What can lead to depression in people with dystonia?

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Simply leading an ordinary life with dystonia can seem like an uphill battle, especially if risk factors for depression are already present. These risk factors include the following:
  • family history of depression
  • extreme stresses (including domestic and financial stress)
  • a history of recurrent depression or progressive dystonia
  • increasing disability
Even dystonia patients without any previous risk factors frequently suffer from clinical depression.

Nowhere is it more important for people to be treated for both physical and emotional health than when a person has a chronic illness and/or disability. Depression and disability have a unique relationship. An increase in disability can increase depression. Similarly, a deepening depression can have a negative effect on a person's ability to function.

This content originally appeared on the Dystonia Medical Research Foundation website at www.dystonia-foundation.org.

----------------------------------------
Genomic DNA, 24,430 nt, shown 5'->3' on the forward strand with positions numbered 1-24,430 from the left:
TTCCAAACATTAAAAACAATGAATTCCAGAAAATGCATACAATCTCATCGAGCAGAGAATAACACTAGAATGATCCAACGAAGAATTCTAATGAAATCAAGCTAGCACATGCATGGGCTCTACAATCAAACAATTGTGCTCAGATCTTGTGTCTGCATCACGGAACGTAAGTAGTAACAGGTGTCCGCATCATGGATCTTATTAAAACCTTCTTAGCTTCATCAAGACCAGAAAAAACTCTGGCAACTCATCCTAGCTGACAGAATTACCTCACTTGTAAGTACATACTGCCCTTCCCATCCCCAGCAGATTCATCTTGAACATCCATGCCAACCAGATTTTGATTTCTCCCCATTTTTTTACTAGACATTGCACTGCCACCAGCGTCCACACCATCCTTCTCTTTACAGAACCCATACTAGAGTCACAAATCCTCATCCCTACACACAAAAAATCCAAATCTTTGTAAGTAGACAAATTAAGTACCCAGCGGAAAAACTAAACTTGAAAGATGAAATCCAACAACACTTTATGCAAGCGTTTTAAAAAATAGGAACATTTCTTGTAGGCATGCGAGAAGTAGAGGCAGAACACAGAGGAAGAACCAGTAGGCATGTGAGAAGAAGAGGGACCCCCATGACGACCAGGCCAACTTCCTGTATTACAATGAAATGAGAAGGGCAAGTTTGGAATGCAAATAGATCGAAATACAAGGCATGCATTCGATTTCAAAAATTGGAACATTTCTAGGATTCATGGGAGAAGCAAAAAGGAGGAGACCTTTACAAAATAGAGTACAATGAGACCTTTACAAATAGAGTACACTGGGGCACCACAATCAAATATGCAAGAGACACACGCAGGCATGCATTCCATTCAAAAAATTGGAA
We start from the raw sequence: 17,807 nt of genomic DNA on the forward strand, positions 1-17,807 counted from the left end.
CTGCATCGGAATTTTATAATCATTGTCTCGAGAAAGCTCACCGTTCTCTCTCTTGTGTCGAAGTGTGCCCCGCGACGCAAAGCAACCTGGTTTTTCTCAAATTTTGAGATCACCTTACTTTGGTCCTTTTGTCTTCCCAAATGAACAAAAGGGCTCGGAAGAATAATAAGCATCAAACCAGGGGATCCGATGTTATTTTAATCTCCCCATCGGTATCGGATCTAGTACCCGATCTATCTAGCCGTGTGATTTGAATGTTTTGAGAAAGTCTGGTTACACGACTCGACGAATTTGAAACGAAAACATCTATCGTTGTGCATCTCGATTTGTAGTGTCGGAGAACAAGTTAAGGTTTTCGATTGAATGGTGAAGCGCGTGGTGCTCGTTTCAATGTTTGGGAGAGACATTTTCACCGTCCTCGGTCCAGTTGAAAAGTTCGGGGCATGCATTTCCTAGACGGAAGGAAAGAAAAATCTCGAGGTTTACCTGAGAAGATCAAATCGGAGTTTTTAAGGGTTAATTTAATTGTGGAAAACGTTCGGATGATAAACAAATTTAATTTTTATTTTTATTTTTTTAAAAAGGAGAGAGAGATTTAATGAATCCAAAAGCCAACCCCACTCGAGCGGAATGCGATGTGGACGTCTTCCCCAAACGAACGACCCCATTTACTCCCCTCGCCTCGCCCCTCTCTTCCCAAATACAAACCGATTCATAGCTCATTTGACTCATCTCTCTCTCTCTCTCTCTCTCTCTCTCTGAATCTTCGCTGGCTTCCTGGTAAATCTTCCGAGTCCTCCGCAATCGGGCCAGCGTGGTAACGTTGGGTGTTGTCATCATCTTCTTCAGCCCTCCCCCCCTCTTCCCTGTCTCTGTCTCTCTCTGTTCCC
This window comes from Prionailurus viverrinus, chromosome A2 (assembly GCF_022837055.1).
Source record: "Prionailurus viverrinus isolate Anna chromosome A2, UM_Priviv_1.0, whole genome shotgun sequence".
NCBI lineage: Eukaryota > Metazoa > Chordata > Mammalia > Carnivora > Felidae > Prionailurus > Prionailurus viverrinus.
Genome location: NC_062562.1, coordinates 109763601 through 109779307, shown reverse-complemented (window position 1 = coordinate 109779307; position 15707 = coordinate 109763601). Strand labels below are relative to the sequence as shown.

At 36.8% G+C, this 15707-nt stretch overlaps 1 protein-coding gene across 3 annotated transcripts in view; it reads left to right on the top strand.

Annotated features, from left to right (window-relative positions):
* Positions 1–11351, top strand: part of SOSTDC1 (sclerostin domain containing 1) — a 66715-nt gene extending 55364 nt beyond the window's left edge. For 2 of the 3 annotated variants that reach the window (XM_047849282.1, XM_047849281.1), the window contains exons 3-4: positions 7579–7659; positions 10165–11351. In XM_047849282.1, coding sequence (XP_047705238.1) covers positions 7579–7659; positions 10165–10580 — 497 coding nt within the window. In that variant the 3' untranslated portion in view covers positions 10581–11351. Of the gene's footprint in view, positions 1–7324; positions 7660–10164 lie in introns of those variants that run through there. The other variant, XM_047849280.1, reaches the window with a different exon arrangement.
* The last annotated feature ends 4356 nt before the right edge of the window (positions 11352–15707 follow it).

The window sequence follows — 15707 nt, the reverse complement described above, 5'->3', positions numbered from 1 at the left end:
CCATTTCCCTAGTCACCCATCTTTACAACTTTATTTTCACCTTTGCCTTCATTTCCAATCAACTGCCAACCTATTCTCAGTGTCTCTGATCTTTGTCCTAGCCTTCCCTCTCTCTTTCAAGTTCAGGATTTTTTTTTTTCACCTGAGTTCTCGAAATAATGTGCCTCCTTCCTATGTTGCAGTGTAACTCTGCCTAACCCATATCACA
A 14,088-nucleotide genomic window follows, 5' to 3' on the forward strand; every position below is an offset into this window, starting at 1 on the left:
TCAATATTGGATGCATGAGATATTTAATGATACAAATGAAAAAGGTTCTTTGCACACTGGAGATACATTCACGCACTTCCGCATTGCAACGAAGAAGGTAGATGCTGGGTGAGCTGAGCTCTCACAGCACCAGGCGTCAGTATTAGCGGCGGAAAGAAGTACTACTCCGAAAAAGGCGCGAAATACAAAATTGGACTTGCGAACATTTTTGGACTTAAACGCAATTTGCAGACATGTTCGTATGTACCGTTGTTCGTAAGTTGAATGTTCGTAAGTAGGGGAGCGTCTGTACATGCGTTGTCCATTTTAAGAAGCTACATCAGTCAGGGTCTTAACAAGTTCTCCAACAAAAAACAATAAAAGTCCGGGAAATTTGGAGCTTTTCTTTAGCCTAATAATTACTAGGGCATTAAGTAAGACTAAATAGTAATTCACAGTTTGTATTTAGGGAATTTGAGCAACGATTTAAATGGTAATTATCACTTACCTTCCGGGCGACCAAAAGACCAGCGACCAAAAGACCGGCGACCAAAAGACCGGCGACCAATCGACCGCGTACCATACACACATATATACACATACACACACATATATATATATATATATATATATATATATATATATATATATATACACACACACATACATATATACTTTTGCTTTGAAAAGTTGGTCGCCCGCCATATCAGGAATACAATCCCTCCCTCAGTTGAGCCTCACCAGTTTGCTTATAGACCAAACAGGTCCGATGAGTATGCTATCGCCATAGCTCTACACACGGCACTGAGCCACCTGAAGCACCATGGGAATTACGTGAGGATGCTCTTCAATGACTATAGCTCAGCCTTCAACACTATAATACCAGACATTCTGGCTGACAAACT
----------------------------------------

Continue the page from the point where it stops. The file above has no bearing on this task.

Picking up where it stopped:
Continue Learning about Dystonia

Dystonia

When your muscles contract involuntarily, the condition is called dystonia. Dystonia causes a twisting or clenching of whatever body part is affected. For example, when you have a stroke, the affected arm and hand may be clenched ...

and held in a strange position. Dystonia can be very mild or very severe. It can make your life very difficult and this can lead to frustration, depression or anxiety. See your doctor to treat your symptoms and talk over your frustrations.
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Important: This content reflects information from various individuals and organizations and may offer alternative or opposing points of view. It should not be used for medical advice, diagnosis or treatment. As always, you should consult with your healthcare provider about your specific health needs.